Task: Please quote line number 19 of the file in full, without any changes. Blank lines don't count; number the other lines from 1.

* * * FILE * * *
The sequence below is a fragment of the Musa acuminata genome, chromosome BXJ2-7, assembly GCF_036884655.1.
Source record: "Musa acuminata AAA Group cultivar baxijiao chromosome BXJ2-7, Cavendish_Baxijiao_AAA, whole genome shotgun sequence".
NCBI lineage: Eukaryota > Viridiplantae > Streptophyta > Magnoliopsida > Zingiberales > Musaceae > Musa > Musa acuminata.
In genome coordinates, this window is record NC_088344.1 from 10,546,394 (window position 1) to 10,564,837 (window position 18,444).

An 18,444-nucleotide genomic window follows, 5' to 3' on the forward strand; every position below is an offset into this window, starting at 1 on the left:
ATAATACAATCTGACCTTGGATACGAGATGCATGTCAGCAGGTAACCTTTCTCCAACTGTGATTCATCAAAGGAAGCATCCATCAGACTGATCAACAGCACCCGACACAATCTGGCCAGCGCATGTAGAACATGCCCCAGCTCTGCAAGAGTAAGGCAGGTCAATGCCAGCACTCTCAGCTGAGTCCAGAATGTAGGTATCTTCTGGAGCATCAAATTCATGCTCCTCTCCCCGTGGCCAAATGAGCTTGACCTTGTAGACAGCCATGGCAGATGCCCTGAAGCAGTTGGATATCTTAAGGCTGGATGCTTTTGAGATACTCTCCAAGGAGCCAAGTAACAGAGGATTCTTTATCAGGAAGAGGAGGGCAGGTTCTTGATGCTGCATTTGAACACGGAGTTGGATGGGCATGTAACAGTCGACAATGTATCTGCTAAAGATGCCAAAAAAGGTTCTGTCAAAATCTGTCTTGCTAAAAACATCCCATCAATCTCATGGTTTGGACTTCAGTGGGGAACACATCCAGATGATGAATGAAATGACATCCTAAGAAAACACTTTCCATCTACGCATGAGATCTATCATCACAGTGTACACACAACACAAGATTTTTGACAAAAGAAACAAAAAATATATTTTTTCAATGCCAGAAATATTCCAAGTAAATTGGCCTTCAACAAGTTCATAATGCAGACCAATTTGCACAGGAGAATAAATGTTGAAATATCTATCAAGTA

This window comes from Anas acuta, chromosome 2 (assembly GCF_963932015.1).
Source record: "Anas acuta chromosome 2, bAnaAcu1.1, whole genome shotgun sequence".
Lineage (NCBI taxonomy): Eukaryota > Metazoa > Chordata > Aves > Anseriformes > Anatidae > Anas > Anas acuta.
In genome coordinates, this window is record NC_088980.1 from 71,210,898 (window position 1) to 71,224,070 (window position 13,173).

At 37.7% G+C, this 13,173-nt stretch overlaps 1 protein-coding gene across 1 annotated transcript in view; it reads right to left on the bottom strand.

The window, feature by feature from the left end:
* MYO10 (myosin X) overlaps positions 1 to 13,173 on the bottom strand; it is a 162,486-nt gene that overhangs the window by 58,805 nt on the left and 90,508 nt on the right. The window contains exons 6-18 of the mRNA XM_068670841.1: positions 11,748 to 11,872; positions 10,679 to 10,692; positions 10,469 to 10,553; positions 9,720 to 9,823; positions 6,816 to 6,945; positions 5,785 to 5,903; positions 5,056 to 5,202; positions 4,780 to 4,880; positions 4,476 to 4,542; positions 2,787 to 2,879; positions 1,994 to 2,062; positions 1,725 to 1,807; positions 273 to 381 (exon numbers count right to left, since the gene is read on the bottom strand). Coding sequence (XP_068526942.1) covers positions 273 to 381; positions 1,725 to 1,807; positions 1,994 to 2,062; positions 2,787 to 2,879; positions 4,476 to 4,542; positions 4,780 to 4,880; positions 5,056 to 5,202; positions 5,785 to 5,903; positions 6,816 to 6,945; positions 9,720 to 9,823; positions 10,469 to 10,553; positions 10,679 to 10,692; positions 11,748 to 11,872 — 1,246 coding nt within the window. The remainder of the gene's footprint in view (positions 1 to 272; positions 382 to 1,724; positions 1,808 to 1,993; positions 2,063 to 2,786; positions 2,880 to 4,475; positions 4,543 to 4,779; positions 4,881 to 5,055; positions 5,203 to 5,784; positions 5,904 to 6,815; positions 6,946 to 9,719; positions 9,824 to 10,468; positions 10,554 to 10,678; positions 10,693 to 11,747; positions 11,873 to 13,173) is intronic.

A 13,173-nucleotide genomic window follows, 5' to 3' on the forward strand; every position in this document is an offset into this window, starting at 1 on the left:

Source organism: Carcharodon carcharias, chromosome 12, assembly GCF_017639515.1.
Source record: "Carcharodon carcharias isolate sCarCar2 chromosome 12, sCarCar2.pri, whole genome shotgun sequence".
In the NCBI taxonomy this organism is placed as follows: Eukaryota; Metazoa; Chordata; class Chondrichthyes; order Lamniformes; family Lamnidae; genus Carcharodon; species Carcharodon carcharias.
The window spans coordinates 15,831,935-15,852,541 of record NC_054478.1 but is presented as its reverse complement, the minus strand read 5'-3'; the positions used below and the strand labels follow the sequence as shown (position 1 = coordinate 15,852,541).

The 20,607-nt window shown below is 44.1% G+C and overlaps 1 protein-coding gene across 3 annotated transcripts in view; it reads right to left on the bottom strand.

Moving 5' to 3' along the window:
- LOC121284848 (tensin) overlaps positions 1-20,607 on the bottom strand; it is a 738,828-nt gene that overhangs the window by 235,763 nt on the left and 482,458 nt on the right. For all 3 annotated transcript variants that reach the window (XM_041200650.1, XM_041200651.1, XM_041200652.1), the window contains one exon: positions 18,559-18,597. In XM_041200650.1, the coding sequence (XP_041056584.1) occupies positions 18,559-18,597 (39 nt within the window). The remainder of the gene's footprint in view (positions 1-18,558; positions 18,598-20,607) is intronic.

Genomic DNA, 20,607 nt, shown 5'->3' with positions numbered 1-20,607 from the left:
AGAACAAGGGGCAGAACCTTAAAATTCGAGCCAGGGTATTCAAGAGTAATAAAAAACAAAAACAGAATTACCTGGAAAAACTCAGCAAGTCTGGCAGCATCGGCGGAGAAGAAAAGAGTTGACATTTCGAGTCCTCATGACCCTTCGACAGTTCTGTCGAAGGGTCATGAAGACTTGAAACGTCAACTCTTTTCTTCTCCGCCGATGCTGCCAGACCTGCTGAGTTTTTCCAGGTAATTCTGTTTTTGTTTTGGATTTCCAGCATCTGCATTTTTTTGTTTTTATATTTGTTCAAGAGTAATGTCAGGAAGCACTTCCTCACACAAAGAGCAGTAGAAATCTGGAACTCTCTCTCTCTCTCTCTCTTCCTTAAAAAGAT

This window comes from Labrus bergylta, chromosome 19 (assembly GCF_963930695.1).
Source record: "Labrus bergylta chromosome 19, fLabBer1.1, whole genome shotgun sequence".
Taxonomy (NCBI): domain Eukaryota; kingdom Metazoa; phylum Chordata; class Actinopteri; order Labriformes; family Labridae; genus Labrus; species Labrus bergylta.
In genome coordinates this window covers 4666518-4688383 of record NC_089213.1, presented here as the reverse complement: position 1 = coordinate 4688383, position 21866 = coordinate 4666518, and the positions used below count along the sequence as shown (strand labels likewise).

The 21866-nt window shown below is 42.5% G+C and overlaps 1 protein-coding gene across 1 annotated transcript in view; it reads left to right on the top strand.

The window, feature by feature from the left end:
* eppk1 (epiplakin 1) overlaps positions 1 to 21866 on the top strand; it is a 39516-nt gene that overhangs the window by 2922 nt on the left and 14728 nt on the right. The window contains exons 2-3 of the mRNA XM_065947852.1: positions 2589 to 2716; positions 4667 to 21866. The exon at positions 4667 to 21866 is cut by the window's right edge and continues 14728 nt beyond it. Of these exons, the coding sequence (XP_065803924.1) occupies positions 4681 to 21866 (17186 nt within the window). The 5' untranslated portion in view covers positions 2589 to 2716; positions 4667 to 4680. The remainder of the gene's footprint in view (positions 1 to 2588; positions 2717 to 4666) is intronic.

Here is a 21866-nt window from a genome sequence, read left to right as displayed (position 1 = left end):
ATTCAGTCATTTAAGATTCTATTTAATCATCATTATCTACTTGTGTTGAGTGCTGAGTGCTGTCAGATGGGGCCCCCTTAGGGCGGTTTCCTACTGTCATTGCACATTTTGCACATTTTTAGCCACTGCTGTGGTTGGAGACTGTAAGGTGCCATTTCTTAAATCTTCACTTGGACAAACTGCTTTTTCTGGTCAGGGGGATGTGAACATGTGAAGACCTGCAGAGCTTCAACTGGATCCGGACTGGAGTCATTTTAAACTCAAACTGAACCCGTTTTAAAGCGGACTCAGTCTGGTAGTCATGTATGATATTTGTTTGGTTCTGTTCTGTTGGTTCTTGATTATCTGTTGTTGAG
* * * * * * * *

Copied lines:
The 20,607-nt window shown below is 44.1% G+C and overlaps 1 protein-coding gene across 3 annotated transcripts in view; it reads right to left on the bottom strand.